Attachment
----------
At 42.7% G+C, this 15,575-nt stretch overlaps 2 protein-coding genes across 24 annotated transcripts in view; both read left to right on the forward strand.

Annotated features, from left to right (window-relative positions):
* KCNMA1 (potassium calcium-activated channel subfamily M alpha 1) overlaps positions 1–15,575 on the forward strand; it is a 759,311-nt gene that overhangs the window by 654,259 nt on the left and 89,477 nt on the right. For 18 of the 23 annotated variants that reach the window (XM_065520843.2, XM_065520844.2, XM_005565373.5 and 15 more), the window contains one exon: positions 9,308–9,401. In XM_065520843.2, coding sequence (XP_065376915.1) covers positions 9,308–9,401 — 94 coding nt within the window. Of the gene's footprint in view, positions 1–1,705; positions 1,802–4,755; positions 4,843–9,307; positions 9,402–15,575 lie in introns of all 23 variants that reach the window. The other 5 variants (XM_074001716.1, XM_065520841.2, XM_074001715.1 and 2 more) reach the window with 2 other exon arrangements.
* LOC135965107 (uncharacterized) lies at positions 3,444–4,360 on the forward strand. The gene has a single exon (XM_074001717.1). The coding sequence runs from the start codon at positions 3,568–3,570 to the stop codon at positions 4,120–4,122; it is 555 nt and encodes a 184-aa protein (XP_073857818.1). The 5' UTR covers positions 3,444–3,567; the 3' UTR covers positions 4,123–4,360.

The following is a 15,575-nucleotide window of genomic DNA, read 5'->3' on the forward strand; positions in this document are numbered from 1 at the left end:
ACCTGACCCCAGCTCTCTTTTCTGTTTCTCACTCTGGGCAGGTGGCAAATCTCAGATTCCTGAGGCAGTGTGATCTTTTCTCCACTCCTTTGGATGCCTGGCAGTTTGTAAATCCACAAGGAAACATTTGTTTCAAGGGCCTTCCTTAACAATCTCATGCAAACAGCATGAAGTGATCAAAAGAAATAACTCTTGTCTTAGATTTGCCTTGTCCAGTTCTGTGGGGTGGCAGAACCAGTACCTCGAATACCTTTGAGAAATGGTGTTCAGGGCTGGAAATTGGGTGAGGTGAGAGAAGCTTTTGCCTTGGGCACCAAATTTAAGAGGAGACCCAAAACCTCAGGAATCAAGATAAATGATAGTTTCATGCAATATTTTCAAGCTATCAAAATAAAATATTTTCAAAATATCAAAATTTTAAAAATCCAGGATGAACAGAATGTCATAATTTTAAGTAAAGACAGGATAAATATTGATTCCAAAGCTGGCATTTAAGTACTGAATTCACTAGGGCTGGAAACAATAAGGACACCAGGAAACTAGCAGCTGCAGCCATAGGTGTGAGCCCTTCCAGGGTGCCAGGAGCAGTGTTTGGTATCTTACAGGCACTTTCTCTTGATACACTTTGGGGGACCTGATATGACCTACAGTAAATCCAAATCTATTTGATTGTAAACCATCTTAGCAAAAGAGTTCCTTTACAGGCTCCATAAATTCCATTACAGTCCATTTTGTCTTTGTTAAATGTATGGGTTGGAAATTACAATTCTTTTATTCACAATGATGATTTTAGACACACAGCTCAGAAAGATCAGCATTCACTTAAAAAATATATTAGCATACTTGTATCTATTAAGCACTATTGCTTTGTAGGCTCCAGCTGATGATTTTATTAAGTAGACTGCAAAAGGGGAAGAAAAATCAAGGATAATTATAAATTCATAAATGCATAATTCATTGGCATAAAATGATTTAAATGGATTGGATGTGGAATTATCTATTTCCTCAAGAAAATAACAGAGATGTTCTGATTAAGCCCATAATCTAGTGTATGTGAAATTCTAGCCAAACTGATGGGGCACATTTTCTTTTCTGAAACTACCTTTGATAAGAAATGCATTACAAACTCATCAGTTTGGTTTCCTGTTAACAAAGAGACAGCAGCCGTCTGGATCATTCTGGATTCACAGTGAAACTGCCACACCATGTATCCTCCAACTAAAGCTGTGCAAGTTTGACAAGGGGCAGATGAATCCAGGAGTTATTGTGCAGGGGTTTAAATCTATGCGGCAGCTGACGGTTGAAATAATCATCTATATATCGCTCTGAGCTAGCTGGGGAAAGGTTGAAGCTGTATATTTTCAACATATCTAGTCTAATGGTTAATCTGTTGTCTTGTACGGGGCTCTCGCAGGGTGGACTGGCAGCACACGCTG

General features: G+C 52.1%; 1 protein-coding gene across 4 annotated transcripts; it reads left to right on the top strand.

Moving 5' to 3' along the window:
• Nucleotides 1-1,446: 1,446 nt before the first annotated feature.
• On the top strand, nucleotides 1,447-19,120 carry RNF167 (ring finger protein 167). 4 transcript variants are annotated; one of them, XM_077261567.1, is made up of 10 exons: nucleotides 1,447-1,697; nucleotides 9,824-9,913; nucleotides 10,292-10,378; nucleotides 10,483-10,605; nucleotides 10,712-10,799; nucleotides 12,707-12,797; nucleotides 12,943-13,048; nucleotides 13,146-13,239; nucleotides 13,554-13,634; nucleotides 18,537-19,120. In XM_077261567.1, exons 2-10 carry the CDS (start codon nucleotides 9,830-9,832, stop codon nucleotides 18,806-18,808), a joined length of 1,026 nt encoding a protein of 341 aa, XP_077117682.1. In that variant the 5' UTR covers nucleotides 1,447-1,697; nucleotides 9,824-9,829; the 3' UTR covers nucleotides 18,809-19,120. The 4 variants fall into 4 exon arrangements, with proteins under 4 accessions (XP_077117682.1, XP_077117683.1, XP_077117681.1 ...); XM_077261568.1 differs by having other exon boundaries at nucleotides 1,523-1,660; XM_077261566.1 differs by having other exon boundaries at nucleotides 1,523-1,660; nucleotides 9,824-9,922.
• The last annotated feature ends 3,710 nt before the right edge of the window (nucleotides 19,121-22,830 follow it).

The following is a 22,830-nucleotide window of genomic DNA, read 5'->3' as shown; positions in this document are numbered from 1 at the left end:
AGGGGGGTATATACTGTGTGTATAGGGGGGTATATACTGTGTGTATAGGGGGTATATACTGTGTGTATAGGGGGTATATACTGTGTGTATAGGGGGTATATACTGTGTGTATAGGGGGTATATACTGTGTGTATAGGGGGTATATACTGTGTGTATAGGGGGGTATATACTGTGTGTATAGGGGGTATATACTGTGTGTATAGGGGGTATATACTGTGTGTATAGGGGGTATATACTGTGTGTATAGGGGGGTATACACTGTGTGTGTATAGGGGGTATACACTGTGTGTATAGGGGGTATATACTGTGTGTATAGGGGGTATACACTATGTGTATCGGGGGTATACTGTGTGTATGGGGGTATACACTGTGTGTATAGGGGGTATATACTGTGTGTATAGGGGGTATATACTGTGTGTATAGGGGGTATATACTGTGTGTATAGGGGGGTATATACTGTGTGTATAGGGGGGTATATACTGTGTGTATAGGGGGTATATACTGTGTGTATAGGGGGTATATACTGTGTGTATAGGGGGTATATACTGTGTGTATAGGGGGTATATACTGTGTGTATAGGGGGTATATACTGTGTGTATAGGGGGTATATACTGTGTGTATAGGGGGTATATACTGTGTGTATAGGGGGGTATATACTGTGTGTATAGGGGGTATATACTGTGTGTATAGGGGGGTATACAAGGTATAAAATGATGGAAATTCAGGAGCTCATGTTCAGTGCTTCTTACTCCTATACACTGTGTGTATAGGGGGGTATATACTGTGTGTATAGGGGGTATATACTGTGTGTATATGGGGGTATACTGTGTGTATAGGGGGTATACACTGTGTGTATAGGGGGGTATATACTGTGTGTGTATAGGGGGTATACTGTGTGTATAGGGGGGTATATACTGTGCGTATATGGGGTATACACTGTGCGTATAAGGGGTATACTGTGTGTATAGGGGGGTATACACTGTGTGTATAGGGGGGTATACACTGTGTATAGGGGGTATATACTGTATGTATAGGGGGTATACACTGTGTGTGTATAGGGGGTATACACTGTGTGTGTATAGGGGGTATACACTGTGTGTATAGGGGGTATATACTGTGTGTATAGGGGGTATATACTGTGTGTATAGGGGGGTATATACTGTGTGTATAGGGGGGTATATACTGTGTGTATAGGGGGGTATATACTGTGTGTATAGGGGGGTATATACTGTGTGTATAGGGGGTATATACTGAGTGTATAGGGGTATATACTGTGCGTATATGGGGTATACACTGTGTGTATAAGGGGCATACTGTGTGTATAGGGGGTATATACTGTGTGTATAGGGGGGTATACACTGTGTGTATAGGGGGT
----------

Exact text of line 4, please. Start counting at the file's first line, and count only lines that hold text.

* LOC135965107 (uncharacterized) lies at positions 3,444–4,360 on the forward strand. The gene has a single exon (XM_074001717.1). The coding sequence runs from the start codon at positions 3,568–3,570 to the stop codon at positions 4,120–4,122; it is 555 nt and encodes a 184-aa protein (XP_073857818.1). The 5' UTR covers positions 3,444–3,567; the 3' UTR covers positions 4,123–4,360.